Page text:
Help me shovel
I see sand
Put it in
Expanded Language Skills
(This refers to children who speak in sentences but need to build vocabulary and narrative skills.)
Build a castle and target specific vocabulary: If you want to introduce some more advanced words, try building a sand castle using our suggestions below.
Dig a hole and practice narrative skills: As we have said before, the best way to build story telling skills is to expose your kiddo to narratives frequently. Besides reading stories, you can explain what you are doing on a daily basis. Model the use of sequential words (i.e. first, next, then, last). This can be done with any task. Here’s our example as it relates to digging a hole and burying a person: (This could be tweaked for burying a smaller item too!)
"I’m going to bury your body in the sand. Don’t worry your head stays out! First, I’ll use a shovel to dig a small hole. Then, I’ll make it deeper. Next, I’ll make it wider. Then, you jump in. Put your body in a comfortable position . Then, I’ll cover your legs and arms with sand!"
Where do you prefer to play with sand? The beach? A bin? Looking for SLP suggestions for a specific sand task? Comment below!
Want to work on improving your child’s language skills this summer? Get ready to CHALK up your success to this activity! With the warm weather here, it’s time to have a talk about sidewalk chalk! A complex lesson plan isn’t needed to build language skills. As you will see, a simple $1 pack of chalk can go a long way!
As we’ve done before, we’ll provide some ideas for stimulating language with this activity, but we’ll be breaking up the post into two separate sections: Ideas for kiddos with emerging language skills, and ideas for expanding language and vocabulary. Scroll to the section that best applies to the skills you would like to target.
This is for kiddos not speaking consistently, or communicating using 1-2 word utterances.
Core Vocabulary: want, more, like, no, put, on, help
Describing words: (These will depend on the chalk colors or pictures you draw.) Some of ours were: big, small, pink, blue, purple, yellow, green, messy, neat, clean,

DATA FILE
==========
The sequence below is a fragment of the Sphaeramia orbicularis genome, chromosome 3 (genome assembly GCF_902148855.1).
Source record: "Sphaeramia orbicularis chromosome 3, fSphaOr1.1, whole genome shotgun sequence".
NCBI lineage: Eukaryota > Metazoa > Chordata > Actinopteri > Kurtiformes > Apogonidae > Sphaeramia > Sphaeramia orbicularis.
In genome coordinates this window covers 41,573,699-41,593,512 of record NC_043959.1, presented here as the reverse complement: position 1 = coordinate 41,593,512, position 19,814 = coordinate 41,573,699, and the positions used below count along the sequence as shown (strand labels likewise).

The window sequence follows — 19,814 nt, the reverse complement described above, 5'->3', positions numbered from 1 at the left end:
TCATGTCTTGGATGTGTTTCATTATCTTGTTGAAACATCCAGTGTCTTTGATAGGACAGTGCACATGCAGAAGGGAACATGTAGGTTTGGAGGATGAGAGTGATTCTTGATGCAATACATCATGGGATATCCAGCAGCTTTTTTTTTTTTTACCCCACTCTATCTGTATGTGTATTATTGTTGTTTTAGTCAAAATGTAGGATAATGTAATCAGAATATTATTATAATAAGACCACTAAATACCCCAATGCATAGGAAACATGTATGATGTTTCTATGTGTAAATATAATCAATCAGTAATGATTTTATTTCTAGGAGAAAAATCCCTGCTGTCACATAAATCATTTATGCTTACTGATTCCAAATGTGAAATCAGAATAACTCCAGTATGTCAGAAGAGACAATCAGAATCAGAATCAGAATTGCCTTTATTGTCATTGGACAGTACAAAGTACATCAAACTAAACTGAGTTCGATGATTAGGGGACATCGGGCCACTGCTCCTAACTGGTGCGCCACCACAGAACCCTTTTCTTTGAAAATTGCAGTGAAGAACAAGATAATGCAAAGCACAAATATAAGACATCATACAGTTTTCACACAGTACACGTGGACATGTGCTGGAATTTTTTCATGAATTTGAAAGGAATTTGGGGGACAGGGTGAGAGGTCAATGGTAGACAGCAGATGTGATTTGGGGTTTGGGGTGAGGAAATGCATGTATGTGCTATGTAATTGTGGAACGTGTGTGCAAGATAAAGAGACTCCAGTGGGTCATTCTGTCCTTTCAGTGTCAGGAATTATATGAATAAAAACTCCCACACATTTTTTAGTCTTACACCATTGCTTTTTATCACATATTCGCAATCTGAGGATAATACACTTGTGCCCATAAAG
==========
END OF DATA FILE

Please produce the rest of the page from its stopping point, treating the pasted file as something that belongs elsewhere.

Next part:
Nouns: chalk, any labels for pictures you draw (Some of ours were balloons, flowers.)
While using the chalk to make pictures, the idea is to comment on the events taking place. You could discuss the picture you make, your child’s drawings, or even any other things happening in the area. Combine the target words above to form 1-3 word utterances. These are easier to imitate than longer complex sentences. Here are some examples:
I want chalk
No more blue
Put on purple
More small flowers
I want more
I want help
This is for kiddos using sentences who need help responding to questions, building vocabulary, or using narratives.
1. Practice responding to questions. See the pictures we shared? Creating chalk art to add your body for photos, presents many languages opportunities. First, we searched Pinterest to select some pictures we wanted to try to recreate. You can search "Chalk art" or "Chalk pictures." While you’re selecting pictures, drawing, and taking photos, you can pose many types of questions. If your kiddo has difficulty responding, model some appropriate responses, or you can provide choices. Here are some examples:
What should we draw?
Who will take the picture?
Who will pose for the picture?
How should you position your body for the shot?
What do you like about this photo?
Where should we draw the picture?
Which one is your favorite?
What could we do differently?
How should I start the picture?
2. Practice telling a narrative. The best way to build story telling skills is to expose your kiddo to narratives frequently. Besides reading stories, you can explain what you are doing on a daily basis. Model the use of sequential words (i.e. first, next, then, last). This can be done with any picture you draw. Here’s our example:
I’m going to make the balloon picture. First, I’ll use the white chalk to make the balloon strings. Then, I’ll use green, yellow, purple, and blue chalk sticks to create different balloons. Next, you have to lay down. Position your body to make it look like you are floating. Then, I’ll take the picture!
3. Select specific vocabulary to teach and use a mural to introduce the words. Work together to create a large themed scene. Based on the type of mural you make, you can select a bunch of related vocabulary. Here are some theme suggestions:
Space: Planets, solar system, stars, constellations, astronauts, rocket ship
Ocean: sea weed, coral reef, octopus, shark, whale, school of fish, crustaceans (or crab if that word is too hard), sting ray,